Browsing Tag

Snow Leopard

Tutorials

How to setup Mail, Contacts and Calendar on OS X Lion to use an Exchange 2007 account

With each iteration of the OS since Leopard, Apple has made it easier to integrate Exchange Messaging Services with OS X native productivity applications — Mail, iCal and Address Book. Apple's latest Mac operating system, OS X 10.7 Lion, has been out for some time and Apple has made significant changes to some of the native apps including Mail and iCal that make setup and use of Google services even easier. Last year I wrote about how to do this…

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Tutorials

Using Mail, Address Book and iCal with Exchange 2007 and Active Directory

Once I had setup the OS X 10.6 VPN and had a working connection to my employers' network I wanted to use the native OS X 10.6 applications to access my email and calendar. I have a copy of Microsoft Office for Mac 2008 which includes Entourage. Entourage is Microsoft attempt at providing an Outlook type experience on the Mac. While it works it does not work well (the software is as slow as molasses) and the user experience is…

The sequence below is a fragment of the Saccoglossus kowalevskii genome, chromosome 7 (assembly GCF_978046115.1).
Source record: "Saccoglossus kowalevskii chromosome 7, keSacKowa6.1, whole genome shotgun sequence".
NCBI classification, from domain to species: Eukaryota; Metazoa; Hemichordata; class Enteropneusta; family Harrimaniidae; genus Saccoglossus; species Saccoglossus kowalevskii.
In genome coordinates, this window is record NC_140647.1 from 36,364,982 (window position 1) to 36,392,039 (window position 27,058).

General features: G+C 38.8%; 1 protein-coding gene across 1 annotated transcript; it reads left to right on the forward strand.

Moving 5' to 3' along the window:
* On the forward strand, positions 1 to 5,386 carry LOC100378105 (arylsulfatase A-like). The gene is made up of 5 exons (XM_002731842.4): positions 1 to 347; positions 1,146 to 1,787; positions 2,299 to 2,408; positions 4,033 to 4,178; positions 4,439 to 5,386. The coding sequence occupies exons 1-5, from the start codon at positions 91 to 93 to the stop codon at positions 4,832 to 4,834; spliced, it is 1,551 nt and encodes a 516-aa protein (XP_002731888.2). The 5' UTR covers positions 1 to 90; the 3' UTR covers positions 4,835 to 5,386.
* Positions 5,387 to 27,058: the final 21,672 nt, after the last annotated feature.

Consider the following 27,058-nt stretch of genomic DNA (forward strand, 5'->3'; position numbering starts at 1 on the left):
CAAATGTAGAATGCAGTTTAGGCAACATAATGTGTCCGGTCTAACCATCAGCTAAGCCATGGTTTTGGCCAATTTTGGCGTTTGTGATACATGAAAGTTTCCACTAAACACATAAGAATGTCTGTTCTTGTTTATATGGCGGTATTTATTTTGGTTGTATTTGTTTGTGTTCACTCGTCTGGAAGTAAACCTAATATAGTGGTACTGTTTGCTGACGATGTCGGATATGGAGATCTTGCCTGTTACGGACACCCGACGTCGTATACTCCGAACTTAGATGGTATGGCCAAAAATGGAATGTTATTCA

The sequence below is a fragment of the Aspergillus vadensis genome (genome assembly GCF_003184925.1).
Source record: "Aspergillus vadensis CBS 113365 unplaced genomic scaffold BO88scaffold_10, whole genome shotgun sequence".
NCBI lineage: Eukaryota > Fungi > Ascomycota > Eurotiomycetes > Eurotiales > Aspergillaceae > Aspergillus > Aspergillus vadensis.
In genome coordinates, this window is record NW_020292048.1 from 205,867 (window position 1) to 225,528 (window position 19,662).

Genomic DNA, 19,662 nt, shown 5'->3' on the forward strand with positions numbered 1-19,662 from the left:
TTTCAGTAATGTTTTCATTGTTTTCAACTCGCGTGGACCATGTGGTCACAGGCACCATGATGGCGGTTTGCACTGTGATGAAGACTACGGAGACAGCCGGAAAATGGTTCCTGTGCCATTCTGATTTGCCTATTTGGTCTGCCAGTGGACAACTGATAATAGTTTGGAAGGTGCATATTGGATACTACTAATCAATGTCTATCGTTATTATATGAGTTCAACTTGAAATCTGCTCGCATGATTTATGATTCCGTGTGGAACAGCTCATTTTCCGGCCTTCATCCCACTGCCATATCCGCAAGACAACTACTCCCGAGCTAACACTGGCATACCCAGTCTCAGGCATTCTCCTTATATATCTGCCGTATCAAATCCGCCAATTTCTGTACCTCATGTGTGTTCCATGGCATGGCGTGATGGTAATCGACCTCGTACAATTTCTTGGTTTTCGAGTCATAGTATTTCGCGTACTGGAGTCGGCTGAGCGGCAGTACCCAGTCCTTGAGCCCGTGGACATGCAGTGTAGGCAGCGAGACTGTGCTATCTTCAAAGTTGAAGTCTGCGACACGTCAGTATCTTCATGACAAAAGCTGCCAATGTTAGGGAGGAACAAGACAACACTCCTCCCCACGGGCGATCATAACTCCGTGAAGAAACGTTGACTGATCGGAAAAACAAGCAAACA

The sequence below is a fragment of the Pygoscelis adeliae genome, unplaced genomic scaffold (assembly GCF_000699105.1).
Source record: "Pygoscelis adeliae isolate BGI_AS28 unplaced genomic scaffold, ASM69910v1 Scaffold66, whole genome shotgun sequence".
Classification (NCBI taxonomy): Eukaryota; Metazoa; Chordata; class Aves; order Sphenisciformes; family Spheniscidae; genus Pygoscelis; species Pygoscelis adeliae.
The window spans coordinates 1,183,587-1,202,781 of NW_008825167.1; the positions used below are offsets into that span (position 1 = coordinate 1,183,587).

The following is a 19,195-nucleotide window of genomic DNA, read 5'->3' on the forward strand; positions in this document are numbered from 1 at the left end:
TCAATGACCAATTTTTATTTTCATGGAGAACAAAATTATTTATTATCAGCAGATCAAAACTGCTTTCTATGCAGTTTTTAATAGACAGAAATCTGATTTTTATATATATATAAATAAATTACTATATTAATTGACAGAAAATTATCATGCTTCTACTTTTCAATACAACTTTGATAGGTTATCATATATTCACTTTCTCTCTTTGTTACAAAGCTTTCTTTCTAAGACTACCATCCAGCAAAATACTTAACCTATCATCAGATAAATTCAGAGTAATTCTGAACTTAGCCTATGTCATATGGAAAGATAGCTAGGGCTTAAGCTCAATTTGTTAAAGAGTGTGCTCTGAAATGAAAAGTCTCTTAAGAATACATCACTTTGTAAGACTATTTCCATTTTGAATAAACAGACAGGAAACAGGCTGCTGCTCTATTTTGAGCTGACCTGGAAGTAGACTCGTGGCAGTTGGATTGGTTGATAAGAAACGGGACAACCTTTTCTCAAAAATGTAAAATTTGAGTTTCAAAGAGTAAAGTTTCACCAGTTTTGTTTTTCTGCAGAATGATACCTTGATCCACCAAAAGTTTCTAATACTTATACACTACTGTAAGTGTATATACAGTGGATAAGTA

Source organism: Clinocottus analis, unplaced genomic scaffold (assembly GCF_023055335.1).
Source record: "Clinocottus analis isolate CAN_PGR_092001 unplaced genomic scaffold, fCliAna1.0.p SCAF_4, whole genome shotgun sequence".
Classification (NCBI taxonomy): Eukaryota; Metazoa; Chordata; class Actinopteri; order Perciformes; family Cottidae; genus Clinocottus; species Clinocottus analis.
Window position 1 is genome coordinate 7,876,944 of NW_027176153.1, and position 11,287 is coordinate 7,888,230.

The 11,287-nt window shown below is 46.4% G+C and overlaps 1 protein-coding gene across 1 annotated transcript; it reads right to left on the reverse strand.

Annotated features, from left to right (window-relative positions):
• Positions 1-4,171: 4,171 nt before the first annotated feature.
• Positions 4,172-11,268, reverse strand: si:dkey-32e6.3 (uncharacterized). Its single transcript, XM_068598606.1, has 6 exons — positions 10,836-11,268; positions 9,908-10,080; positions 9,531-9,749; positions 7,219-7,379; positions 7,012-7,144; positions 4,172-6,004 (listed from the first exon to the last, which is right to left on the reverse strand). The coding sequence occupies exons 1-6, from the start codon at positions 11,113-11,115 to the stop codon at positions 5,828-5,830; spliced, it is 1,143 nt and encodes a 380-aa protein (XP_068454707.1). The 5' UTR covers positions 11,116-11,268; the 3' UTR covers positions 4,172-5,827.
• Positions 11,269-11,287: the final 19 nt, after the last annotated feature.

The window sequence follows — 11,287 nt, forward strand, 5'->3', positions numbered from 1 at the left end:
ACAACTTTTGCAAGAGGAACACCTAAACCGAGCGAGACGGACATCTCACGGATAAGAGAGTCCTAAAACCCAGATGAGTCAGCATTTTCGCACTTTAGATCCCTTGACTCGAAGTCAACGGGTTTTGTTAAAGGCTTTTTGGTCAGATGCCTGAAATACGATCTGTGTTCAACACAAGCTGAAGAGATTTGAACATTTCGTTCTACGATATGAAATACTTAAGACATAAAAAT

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Experience Reports

Snow Leopard

On August 26 Apple released the latest version of it's MacIntosh operating system, OS X 10.6, code-named Snow Leopard. Some have called it a service pack while other say it is a foundation for something bigger. Whether a service pack or future proof update, the sales figures have Wall Street buzzing causing Apple's share price to soar. Good for my IRA and good for my Mac. But what does Snow Leopard offer and what is in it for you? Read…

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General

Why Windows 7 isn’t competing with Mac OS X Snow Leopard — RoughlyDrafted Magazine

http://www.roughlydrafted.com/2009/08/26/why-windows-7-isnt-competing-with-ma... Microsoft is not anything like Apple. Microsoft almost exclusively licenses its Windows software to PC makers, which are then pitted against each other to sell commodity hardware to consumers. Apple sells a unique, integrated product directly to consumers. In many other market segments however, Macs (and Linux) have both found conformable niches where they are more fit for survival than Windows. Apple has specifically targeted home and education markets, mobile business users, music and video production, and sci/tech markets,…

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